In particular the comment on Barkhausen noise seems incorrect. I can find no support for this at all despite enquiries.
I would appreciate any professional's comment on this too.


Best wishes
David

Last edited by Dave Zan; 1st February 2013 at 09:20 PM.
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Old 2nd February 2013, 03:21 AM   #36
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Quote:
Originally Posted by speaker dave View Post
To Dave Zhan, Here is a good JBL reference showing the distortion reduction (fig 22 and 23).

http://www.aes.org/tmpFiles/elib/20130201/3936.pdf
Thank you for the reference. I will save any comments until I have studied it.

Best wishes
David Zan
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Old 2nd February 2013, 10:24 AM   #37
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For tweeters some use amorphous. I have these in the Raal Lazy ribbons.
I have Alnico in my JBL2482's (Phenolic diaphragm).
For bass I use 2 x Eminence Kappa PRO LFII's and 2x Kappa 15A's for mid bass. Nothing wrong with the Kappa use of Ferrite IMHO. I only use the LFII's to 100Hz and the 15A's to 330Hz though

Quote:
Originally Posted by Giarsun View Post
Sorry to derail this topic a bit more, I just remembered this from John Watkinson's "Putting the Science Back into Loudspeakers":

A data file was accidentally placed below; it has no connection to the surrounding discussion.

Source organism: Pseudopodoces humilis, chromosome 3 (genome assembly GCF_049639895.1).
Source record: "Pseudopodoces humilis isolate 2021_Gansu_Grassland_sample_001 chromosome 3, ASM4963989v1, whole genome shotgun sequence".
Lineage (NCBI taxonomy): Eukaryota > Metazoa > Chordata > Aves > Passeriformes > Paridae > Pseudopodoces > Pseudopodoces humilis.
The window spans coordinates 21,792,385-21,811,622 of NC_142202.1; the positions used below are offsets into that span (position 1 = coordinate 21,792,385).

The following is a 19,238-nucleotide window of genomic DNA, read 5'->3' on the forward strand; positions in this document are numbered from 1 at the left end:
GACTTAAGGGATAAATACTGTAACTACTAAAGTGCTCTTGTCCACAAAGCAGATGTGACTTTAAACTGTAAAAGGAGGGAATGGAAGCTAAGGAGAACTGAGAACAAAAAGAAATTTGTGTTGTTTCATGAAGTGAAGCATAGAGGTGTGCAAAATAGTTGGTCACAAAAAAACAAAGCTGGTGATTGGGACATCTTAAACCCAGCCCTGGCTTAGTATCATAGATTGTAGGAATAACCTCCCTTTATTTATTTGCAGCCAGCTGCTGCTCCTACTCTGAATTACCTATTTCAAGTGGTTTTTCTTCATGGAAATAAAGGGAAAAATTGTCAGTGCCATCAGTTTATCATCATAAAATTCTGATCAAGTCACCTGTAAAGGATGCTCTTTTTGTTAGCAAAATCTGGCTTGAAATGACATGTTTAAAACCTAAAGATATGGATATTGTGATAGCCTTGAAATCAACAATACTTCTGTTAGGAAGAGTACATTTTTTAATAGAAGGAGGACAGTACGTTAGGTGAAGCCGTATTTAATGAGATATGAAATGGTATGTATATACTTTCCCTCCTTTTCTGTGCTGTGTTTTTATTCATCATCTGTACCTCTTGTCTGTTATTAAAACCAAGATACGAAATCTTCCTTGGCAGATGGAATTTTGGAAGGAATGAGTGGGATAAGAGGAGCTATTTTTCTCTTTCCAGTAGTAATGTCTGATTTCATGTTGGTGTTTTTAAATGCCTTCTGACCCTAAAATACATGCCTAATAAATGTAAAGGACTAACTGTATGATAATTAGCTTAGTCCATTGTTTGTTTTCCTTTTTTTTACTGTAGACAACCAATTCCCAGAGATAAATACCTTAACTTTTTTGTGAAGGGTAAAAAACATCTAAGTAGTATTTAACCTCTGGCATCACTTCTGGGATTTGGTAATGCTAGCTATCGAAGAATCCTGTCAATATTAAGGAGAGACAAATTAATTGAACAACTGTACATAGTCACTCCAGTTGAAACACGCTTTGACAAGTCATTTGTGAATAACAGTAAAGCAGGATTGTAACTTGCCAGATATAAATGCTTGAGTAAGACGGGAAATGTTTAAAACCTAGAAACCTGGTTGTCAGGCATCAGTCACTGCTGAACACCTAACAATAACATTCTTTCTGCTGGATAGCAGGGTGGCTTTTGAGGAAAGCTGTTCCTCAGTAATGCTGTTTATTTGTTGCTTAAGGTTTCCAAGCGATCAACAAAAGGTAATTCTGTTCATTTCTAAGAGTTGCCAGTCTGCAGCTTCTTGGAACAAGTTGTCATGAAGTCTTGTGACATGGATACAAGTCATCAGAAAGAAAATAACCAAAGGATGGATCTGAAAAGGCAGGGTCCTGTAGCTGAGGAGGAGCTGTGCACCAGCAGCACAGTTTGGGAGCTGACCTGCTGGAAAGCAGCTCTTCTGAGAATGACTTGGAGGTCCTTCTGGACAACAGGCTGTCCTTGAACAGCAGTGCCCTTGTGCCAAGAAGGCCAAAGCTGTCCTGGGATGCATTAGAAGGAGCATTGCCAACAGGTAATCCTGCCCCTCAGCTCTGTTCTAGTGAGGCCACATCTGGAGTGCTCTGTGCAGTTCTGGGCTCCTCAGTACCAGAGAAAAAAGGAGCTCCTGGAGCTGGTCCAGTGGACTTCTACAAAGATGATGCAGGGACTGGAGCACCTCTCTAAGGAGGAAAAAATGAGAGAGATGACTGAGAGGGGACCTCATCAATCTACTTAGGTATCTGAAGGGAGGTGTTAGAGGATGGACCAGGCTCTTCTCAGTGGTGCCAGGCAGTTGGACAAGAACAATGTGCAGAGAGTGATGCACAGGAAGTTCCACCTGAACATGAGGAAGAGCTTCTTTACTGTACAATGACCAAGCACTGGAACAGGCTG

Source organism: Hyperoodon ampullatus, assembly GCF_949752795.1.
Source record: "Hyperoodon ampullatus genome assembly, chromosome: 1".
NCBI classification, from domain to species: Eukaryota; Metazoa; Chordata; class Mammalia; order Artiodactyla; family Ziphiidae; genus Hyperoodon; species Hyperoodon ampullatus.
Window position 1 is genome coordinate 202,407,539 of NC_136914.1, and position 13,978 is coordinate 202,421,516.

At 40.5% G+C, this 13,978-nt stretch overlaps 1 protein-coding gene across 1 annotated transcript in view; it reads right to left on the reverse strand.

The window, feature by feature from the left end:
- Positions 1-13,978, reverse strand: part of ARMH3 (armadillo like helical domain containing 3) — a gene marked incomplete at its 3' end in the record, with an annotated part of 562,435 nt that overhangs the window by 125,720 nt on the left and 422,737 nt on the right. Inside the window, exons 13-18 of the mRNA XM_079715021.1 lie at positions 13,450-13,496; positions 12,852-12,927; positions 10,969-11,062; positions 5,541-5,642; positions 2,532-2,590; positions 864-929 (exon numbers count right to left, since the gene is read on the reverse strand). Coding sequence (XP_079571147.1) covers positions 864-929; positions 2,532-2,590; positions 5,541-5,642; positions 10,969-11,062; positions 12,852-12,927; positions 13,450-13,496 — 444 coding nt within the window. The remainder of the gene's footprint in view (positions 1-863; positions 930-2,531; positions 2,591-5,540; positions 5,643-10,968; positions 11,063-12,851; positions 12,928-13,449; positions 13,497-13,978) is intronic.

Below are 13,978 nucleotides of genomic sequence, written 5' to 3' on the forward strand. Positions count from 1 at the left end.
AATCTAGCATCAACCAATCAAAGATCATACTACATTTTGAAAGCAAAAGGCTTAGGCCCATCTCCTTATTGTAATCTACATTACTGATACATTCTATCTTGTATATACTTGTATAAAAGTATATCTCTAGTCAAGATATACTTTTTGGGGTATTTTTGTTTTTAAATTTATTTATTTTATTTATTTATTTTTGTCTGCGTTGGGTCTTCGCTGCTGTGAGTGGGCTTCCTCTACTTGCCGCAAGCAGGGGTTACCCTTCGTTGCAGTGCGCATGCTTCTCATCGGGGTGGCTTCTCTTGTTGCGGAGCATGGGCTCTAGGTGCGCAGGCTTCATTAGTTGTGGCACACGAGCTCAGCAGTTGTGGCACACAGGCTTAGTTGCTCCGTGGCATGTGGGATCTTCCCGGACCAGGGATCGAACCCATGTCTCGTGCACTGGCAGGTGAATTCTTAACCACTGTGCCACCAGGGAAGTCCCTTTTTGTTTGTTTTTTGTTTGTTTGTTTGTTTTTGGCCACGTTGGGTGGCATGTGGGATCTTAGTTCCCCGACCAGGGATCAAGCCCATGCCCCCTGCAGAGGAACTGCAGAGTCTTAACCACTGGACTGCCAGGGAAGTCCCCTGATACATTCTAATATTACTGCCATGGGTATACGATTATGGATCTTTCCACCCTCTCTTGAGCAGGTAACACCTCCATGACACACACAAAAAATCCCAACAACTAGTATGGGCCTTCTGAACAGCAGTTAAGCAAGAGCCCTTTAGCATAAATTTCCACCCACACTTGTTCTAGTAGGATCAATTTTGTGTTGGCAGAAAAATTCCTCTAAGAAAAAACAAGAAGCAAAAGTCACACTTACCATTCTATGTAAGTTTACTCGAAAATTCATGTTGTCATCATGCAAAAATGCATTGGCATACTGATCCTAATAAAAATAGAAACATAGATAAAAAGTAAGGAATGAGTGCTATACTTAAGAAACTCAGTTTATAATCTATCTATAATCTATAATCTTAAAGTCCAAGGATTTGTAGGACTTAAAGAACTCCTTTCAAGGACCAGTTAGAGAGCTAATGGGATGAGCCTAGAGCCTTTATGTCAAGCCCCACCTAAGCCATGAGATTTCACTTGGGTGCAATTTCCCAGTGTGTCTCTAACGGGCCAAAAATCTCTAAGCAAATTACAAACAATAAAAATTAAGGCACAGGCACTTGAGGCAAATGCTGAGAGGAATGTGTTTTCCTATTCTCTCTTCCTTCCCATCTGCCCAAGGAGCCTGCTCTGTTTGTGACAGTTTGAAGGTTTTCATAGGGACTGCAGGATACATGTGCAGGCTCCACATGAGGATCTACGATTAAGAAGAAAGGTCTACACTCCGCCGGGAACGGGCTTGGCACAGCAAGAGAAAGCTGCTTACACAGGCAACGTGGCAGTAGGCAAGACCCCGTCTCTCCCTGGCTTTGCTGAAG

"Traditional loudspeakers use ferrite magnets for economy. However, ferrite is an insulator and so there is nothing to stop the magnetic field moving within the magnet due to the Newtonian reaction to the coil drive force. In magnetic materials the magnetic field can only move by the motion of domain walls and this is a non-linear process. The result in a conductive magnet is flux modulation and Barkhausen noise. The flux modulation and noise make the transfer function of the transducer non-linear and result in intermodulation.
The author did not initially believe the results of mathematical estimates of the magnitude of the problem, which showed that ferrite magnets cannot reach the 16-bit resolution of CD.
Consequently two designs of tweeter were built, identical except for the magnet. The one with the neodymium magnet has higher resolution, approaching that of an electrostatic transducer"